Why green energy is cheap


The BBC News web site reports this week that Green energy is to ‘cost consumers’. According to a report published by the UK’s National Audit Office (NAO), consumers face a 5% rise in electricity bills by the end of the decade to help meet government targets on renewable energy. The NAO concludes therefore that renewable energy is a relatively expensive way for Britain to cut emissions of greenhouse gases.

This powerful deduction makes me think the NAO needs to audit its auditors. What poppycock! Clearly the NAO is staffed by neoclassical economists who fail to see that the market regularly underprices products and services by failing to incorporate the environmental costs of providing them. If the taxation system were harnessed to penalise the polluters and subsidise the clean technologies, this would produce relative prices that would come close to telling the ecological truth. The following passage from Eco-Economy by Lester Brown highlights the flaw in their logic:

Compare, for example, the cost of wind-generated electricity with that from a coal-fired power plant. The cost of the wind-generated electricity reflects the costs of manufacturing the turbine, installing it, maintaining it, and delivering the electricity to consumers. The cost of the coal-fired electricity includes building the power plant, mining the coal, transporting it to the power plant, and distributing the electricity to consumers. What it does not include is the cost of climate disruption caused by carbon emissions from coal burning — whether it be more destructive storms, melting ice caps, rising sea level, or record heat waves. Nor does it include the damage to freshwater lakes and forests from acid rain, or the health care costs of treating respiratory illnesses caused by air pollution. Thus the market price of coal-fired electricity greatly understates its cost to society.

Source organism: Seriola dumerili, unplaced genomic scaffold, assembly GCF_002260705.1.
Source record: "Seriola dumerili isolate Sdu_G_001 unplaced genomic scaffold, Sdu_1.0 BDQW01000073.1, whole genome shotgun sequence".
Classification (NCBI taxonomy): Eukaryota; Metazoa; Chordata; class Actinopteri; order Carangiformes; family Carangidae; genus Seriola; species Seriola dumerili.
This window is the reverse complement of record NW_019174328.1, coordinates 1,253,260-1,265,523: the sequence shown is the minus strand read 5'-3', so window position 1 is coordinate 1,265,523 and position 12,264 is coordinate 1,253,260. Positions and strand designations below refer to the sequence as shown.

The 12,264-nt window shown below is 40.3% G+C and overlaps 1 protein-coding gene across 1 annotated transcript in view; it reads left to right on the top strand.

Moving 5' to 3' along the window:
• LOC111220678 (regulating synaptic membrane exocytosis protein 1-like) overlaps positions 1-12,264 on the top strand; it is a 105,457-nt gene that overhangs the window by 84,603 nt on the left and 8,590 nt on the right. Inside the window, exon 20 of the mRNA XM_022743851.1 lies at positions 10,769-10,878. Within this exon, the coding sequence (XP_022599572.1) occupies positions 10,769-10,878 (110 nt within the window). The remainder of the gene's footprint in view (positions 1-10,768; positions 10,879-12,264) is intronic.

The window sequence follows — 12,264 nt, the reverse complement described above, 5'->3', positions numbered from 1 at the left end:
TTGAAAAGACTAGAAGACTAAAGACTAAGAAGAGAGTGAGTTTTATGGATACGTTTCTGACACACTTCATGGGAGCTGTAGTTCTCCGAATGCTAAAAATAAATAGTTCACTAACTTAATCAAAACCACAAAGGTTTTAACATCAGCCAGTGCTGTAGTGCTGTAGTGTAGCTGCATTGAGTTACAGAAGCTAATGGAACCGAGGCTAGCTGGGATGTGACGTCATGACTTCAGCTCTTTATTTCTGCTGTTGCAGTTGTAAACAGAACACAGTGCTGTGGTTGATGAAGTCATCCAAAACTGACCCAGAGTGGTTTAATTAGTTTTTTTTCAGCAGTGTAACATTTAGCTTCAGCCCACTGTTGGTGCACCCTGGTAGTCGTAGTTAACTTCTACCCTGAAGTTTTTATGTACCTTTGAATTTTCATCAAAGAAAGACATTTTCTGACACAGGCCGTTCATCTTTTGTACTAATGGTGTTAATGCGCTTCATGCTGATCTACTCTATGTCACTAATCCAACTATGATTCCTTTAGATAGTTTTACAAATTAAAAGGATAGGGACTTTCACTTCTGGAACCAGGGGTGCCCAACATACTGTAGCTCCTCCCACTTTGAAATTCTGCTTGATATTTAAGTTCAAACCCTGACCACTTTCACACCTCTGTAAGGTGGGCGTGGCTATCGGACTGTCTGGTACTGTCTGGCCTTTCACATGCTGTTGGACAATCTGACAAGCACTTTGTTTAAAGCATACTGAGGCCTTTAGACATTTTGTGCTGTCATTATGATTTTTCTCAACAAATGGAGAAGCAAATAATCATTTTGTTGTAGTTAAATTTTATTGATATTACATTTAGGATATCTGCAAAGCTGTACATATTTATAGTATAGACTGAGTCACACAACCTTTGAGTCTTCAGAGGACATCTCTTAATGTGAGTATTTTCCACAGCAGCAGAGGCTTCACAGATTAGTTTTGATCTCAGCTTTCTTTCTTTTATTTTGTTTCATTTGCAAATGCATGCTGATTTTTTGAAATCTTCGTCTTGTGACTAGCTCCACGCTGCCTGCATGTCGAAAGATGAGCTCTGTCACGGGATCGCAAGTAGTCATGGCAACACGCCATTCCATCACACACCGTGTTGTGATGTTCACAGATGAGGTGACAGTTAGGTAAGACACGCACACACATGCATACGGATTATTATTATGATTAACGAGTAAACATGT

One way to remedy this situation would be to have environmental scientists and economists work together to calculate the cost of climate disruption, acid rain, and air pollution. This figure could then be incorporated as a tax on coal-fired electricity that, when added to the current price, would give the full cost of coal use. This procedure, followed across the board, would mean that all economic decisionmakers — governments and individual consumers — would have the information needed to make more intelligent, ecologically responsible decisions.

Source: Lester R. Brown (2001), Eco-Economy, Earth Policy Institute, W.W. Norton & Company, New York-London, pp. 22-23.